tem is in good order and 1 feel
wondernlly" improved in every way.
I am strong now and I am not
troubled with weakness. It is just
wonderful the way Tanlac built up
my strength. The Tanlac relieved
that constipation, too. I ganvd a
good deal of weight, too, though I
was so poor I could hardly go when
I began taking Tanlac.
"I now rrecommend Tanlac be
cause it did me more good than all
the doctors I ever had and all the
other medicines I ever took. I think
there is nothing like Tanlac, and I
sure can and do praise it."
Tanlac, the Master Medicine, is
Edgefield, Penn & Holstein.
Cold Springs, H Ernest Quarles.
Edgefield, R F D No 2, J. H.
Johnston, Johnston Drug Com
Modoc, G C McDaniel.
Parksville, Robertson & Com
Plum Branch, J W Bracknell &
Plum Branch," R F D No 2, E P
Winn & Bro.
Trenton; G W Wise.
The Quinina That Doss Not Affect The Head
Because of its tonic and laxative effect, LAXA
TIVE BROMO QUININE is better than ordinary
O/ninine and does not cause nervousness nor
rinding in head. Rememher the full name and
look for the siEnature of E. W. GROVE. 25c.
Have just received a
fresh shipment of horses,
mules and good brood
Come in to see them.
Wiison & Cantelou
During the session of the Legis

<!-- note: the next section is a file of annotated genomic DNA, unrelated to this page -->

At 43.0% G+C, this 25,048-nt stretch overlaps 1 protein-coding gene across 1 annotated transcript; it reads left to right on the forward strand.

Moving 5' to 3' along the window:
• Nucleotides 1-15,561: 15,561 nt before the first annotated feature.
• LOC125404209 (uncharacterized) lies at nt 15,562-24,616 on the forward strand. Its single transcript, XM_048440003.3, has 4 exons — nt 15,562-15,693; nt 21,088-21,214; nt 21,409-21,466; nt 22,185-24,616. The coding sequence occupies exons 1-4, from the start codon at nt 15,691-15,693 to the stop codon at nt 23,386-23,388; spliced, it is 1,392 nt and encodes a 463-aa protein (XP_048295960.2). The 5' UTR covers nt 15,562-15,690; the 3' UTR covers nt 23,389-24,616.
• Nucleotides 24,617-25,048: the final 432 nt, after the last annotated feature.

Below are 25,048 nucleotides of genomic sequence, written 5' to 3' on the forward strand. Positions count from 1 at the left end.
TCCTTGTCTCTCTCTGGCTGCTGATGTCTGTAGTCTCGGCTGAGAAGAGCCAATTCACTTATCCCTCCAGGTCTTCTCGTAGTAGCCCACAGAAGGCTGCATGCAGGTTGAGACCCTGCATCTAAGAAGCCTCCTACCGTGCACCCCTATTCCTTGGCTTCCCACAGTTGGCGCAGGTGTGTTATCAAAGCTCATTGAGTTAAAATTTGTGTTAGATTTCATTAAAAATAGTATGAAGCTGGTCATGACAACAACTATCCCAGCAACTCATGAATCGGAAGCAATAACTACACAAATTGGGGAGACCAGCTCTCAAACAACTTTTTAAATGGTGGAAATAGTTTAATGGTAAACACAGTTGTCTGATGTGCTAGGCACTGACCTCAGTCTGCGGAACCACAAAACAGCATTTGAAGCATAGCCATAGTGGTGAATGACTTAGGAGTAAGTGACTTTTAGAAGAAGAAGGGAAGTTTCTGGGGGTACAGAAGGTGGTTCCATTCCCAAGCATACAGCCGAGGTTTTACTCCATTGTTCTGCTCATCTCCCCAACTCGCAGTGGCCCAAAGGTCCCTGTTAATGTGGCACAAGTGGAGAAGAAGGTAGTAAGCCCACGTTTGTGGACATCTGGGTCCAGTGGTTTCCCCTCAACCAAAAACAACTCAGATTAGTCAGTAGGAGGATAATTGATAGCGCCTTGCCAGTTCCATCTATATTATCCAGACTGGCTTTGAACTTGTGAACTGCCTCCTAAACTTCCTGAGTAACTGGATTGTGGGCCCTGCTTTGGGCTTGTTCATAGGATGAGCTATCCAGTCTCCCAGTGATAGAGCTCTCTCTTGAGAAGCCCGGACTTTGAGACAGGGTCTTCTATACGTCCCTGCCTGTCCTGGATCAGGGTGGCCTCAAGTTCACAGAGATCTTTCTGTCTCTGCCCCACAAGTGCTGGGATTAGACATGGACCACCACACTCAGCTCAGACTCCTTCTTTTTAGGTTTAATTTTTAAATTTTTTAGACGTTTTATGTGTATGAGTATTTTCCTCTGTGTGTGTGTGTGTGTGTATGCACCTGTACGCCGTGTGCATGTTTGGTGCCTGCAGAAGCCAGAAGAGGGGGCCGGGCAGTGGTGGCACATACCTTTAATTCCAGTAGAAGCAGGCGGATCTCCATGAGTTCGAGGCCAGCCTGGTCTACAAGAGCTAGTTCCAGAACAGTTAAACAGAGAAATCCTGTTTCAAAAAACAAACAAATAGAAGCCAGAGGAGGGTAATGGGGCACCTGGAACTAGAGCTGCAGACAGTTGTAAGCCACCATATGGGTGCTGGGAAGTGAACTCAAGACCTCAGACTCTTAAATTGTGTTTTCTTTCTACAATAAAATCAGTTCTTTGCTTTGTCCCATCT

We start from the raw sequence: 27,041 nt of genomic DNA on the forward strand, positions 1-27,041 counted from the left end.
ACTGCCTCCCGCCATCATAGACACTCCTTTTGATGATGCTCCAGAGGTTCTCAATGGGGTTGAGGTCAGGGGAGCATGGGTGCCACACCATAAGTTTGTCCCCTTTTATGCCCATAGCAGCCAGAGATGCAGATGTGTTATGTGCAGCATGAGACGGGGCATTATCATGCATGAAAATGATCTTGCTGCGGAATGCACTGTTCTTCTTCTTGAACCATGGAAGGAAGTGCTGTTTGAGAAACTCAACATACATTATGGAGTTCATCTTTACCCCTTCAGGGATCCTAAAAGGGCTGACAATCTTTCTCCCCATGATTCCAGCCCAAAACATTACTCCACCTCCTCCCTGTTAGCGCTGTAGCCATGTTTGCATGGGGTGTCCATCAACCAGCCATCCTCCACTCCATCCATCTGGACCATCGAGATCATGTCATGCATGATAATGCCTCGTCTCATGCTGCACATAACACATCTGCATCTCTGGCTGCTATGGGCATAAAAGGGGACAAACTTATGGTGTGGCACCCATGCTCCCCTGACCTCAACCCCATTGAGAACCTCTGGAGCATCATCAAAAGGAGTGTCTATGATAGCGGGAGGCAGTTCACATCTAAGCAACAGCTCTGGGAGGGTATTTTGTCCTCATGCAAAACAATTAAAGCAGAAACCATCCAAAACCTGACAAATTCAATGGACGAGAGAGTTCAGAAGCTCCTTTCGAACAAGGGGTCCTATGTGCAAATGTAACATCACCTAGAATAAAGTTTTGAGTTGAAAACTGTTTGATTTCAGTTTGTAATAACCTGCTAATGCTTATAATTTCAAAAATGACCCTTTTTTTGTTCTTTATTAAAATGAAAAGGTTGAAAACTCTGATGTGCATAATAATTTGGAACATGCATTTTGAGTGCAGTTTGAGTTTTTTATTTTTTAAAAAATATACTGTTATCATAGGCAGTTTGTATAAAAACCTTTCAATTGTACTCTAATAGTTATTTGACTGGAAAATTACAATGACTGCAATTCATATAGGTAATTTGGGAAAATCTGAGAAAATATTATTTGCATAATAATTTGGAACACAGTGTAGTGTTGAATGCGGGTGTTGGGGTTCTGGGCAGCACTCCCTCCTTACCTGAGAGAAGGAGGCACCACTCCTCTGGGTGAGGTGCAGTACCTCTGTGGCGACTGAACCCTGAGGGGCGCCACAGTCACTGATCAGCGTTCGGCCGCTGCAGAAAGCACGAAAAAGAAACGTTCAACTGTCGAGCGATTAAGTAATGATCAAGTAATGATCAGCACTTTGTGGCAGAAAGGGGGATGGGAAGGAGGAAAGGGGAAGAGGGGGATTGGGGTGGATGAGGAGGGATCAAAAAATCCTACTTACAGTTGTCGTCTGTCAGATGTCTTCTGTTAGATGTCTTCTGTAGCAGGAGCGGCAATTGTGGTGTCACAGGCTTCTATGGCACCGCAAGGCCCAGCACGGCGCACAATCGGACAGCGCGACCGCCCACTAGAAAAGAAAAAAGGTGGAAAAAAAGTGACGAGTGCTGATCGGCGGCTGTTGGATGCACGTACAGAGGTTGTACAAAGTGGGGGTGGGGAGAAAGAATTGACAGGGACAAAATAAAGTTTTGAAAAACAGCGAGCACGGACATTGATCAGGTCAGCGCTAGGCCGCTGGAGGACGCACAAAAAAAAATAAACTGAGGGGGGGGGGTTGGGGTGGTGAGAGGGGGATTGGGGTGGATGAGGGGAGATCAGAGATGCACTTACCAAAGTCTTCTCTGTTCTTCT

lature my clients may see me at my
office on Monday and Saturday of
each week. In the meantime tiley
can either write rae at Edgefield or
Columbia, and all matters will have
B. E. NICHOLSON.
Bargains in ladies' shoes. We
are offering 50 pairs of ladies' shoes
for il. 19 the pair. We have your
size-1 to 3 1-2.
The Corner Store.
FOR RENT: 5-roora house on
Addison Street. Apply to J. H.
Allen at The Bank of Edgefield.?
Wanted-To buy 7 pound? of
goose feathers. State price ?er
pound. Mrs.-E. H. Crews,
Edgefield, S. C.
.Prosperity and all the comfcits of home
or a bare living and its poverty, self-denial
and disappointments? The time to dec. ?
this question is NOW-before you sow your
crops. For the trae answer lies in the preparation of
the soil ! "Making the farm pay" calls for careful con
t iideption nf Q^?ry. tactor that adds to the productiveness
ot-the-iand^-and' l~r?E-BB^i-r r^rvi li^iZ/fcivis me~o?Iy
kind you can afford to use. Don't risk the profits of^an entire
season by experimenting-use the fertilizer that H?S produced
bigger, better crops for farmers of the South
90 to 95 bushels of corn, or, 1 to 2 bales of cotton to the acre means prosperity
for YOU. Use the reliable, time-tested "Planters" brand with the trade-mark
on the bag. Make up your mind to use them this year-see how they will put ;
dollars in your pocket. Ask our agent or write us direct for advice, in- PSSEFI
formation and prices. Do it today.
Planters Fertilizer and Phosphate Company
CHARLESTON * SOUTH CAROLINA
The Columbia Record wants a live subscrip
tion representative in every Town, Village and
Rural Route in South Carolina.
For Men, Women, Boys or Girls during your spare
time. If interested fill out and mail the Coupon
below at once: ? * .
The Columbia Record,
Columbia, S. C.
I am interested in your proposition and would like
to know the terms upon which I may represent The Co